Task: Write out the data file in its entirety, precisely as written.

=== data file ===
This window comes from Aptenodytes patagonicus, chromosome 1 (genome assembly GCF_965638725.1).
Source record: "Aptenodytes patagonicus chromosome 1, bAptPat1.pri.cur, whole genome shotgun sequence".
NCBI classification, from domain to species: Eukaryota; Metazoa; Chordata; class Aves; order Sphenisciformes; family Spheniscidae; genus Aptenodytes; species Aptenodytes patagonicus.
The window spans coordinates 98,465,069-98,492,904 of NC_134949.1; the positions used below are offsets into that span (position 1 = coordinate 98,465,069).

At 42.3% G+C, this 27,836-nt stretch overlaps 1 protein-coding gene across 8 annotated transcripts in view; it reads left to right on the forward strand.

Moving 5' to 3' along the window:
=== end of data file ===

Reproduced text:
This window comes from Aptenodytes patagonicus, chromosome 1 (genome assembly GCF_965638725.1).
Source record: "Aptenodytes patagonicus chromosome 1, bAptPat1.pri.cur, whole genome shotgun sequence".
NCBI classification, from domain to species: Eukaryota; Metazoa; Chordata; class Aves; order Sphenisciformes; family Spheniscidae; genus Aptenodytes; species Aptenodytes patagonicus.
The window spans coordinates 98,465,069-98,492,904 of NC_134949.1; the positions used below are offsets into that span (position 1 = coordinate 98,465,069).

At 42.3% G+C, this 27,836-nt stretch overlaps 1 protein-coding gene across 8 annotated transcripts in view; it reads left to right on the forward strand.

Moving 5' to 3' along the window: